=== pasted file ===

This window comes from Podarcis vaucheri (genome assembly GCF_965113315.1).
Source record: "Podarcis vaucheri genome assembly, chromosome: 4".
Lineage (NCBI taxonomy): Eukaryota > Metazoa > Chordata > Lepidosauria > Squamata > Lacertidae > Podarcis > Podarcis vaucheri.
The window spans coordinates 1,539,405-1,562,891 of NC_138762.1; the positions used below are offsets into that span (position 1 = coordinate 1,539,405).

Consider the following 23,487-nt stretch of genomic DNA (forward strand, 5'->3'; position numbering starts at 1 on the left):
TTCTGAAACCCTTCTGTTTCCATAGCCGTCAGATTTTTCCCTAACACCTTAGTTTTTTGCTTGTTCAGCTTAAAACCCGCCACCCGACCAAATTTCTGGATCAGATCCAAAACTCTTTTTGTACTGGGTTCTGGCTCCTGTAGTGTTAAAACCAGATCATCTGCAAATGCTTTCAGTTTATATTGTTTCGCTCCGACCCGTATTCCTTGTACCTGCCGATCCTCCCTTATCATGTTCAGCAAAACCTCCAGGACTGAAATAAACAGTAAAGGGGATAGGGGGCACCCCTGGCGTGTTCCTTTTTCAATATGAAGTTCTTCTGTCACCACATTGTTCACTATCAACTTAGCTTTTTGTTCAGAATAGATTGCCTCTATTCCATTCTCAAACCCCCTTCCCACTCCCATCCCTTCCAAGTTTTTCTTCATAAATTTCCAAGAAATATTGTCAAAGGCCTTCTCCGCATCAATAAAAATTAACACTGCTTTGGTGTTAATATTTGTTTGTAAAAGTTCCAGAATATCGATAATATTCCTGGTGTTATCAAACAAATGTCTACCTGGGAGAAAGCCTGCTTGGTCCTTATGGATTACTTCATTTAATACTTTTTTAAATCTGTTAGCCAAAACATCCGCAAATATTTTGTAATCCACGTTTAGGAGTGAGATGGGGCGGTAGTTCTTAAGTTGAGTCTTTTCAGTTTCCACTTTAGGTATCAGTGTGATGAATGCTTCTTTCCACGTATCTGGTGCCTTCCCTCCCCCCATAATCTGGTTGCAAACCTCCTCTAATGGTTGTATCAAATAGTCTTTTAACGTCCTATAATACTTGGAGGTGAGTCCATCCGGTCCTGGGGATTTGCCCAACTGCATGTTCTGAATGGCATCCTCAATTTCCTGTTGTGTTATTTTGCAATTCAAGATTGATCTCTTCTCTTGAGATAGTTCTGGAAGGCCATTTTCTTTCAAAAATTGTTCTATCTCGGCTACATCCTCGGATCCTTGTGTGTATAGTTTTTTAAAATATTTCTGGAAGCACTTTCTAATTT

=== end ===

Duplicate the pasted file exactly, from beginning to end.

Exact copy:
This window comes from Podarcis vaucheri (genome assembly GCF_965113315.1).
Source record: "Podarcis vaucheri genome assembly, chromosome: 4".
Lineage (NCBI taxonomy): Eukaryota > Metazoa > Chordata > Lepidosauria > Squamata > Lacertidae > Podarcis > Podarcis vaucheri.
The window spans coordinates 1,539,405-1,562,891 of NC_138762.1; the positions used below are offsets into that span (position 1 = coordinate 1,539,405).

Consider the following 23,487-nt stretch of genomic DNA (forward strand, 5'->3'; position numbering starts at 1 on the left):
TTCTGAAACCCTTCTGTTTCCATAGCCGTCAGATTTTTCCCTAACACCTTAGTTTTTTGCTTGTTCAGCTTAAAACCCGCCACCCGACCAAATTTCTGGATCAGATCCAAAACTCTTTTTGTACTGGGTTCTGGCTCCTGTAGTGTTAAAACCAGATCATCTGCAAATGCTTTCAGTTTATATTGTTTCGCTCCGACCCGTATTCCTTGTACCTGCCGATCCTCCCTTATCATGTTCAGCAAAACCTCCAGGACTGAAATAAACAGTAAAGGGGATAGGGGGCACCCCTGGCGTGTTCCTTTTTCAATATGAAGTTCTTCTGTCACCACATTGTTCACTATCAACTTAGCTTTTTGTTCAGAATAGATTGCCTCTATTCCATTCTCAAACCCCCTTCCCACTCCCATCCCTTCCAAGTTTTTCTTCATAAATTTCCAAGAAATATTGTCAAAGGCCTTCTCCGCATCAATAAAAATTAACACTGCTTTGGTGTTAATATTTGTTTGTAAAAGTTCCAGAATATCGATAATATTCCTGGTGTTATCAAACAAATGTCTACCTGGGAGAAAGCCTGCTTGGTCCTTATGGATTACTTCATTTAATACTTTTTTAAATCTGTTAGCCAAAACATCCGCAAATATTTTGTAATCCACGTTTAGGAGTGAGATGGGGCGGTAGTTCTTAAGTTGAGTCTTTTCAGTTTCCACTTTAGGTATCAGTGTGATGAATGCTTCTTTCCACGTATCTGGTGCCTTCCCTCCCCCCATAATCTGGTTGCAAACCTCCTCTAATGGTTGTATCAAATAGTCTTTTAACGTCCTATAATACTTGGAGGTGAGTCCATCCGGTCCTGGGGATTTGCCCAACTGCATGTTCTGAATGGCATCCTCAATTTCCTGTTGTGTTATTTTGCAATTCAAGATTGATCTCTTCTCTTGAGATAGTTCTGGAAGGCCATTTTCTTTCAAAAATTGTTCTATCTCGGCTACATCCTCGGATCCTTGTGTGTATAGTTTTTTAAAATATTTCTGGAAGCACTTTCTAATTT